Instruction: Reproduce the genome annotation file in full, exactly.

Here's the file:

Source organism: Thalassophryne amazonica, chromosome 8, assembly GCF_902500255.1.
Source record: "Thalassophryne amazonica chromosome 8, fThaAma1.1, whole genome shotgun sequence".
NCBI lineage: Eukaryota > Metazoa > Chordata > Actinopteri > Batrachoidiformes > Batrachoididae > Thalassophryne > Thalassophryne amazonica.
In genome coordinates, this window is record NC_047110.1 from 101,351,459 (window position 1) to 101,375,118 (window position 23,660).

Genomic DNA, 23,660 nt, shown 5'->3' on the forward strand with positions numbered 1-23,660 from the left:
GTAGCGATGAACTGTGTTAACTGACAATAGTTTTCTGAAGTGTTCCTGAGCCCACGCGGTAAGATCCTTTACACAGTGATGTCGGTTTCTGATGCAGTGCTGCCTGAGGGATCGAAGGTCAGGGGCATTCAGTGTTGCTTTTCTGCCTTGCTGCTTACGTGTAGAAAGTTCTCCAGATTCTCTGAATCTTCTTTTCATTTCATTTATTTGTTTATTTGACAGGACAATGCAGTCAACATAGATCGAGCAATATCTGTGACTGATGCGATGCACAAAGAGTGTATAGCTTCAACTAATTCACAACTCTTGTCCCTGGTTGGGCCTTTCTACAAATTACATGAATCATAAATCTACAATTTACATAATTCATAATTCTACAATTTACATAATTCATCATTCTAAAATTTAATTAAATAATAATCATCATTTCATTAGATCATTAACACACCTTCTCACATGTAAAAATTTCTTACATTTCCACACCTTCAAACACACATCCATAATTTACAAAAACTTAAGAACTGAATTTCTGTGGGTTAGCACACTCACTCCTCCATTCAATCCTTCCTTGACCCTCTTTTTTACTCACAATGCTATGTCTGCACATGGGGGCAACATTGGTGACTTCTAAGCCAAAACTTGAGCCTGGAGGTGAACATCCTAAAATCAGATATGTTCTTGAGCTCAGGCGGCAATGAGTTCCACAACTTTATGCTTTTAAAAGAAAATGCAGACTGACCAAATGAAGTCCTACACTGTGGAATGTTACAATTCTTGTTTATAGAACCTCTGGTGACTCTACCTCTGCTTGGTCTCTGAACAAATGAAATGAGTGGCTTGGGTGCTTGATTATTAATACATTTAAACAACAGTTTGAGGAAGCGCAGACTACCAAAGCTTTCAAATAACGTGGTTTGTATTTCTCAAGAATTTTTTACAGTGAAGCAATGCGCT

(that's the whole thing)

Source organism: Thalassophryne amazonica, chromosome 8, assembly GCF_902500255.1.
Source record: "Thalassophryne amazonica chromosome 8, fThaAma1.1, whole genome shotgun sequence".
NCBI lineage: Eukaryota > Metazoa > Chordata > Actinopteri > Batrachoidiformes > Batrachoididae > Thalassophryne > Thalassophryne amazonica.
In genome coordinates, this window is record NC_047110.1 from 101,351,459 (window position 1) to 101,375,118 (window position 23,660).

Genomic DNA, 23,660 nt, shown 5'->3' on the forward strand with positions numbered 1-23,660 from the left:
GTAGCGATGAACTGTGTTAACTGACAATAGTTTTCTGAAGTGTTCCTGAGCCCACGCGGTAAGATCCTTTACACAGTGATGTCGGTTTCTGATGCAGTGCTGCCTGAGGGATCGAAGGTCAGGGGCATTCAGTGTTGCTTTTCTGCCTTGCTGCTTACGTGTAGAAAGTTCTCCAGATTCTCTGAATCTTCTTTTCATTTCATTTATTTGTTTATTTGACAGGACAATGCAGTCAACATAGATCGAGCAATATCTGTGACTGATGCGATGCACAAAGAGTGTATAGCTTCAACTAATTCACAACTCTTGTCCCTGGTTGGGCCTTTCTACAAATTACATGAATCATAAATCTACAATTTACATAATTCATAATTCTACAATTTACATAATTCATCATTCTAAAATTTAATTAAATAATAATCATCATTTCATTAGATCATTAACACACCTTCTCACATGTAAAAATTTCTTACATTTCCACACCTTCAAACACACATCCATAATTTACAAAAACTTAAGAACTGAATTTCTGTGGGTTAGCACACTCACTCCTCCATTCAATCCTTCCTTGACCCTCTTTTTTACTCACAATGCTATGTCTGCACATGGGGGCAACATTGGTGACTTCTAAGCCAAAACTTGAGCCTGGAGGTGAACATCCTAAAATCAGATATGTTCTTGAGCTCAGGCGGCAATGAGTTCCACAACTTTATGCTTTTAAAAGAAAATGCAGACTGACCAAATGAAGTCCTACACTGTGGAATGTTACAATTCTTGTTTATAGAACCTCTGGTGACTCTACCTCTGCTTGGTCTCTGAACAAATGAAATGAGTGGCTTGGGTGCTTGATTATTAATACATTTAAACAACAGTTTGAGGAAGCGCAGACTACCAAAGCTTTCAAATAACGTGGTTTGTATTTCTCAAGAATTTTTTACAGTGAAGCAATGCGCT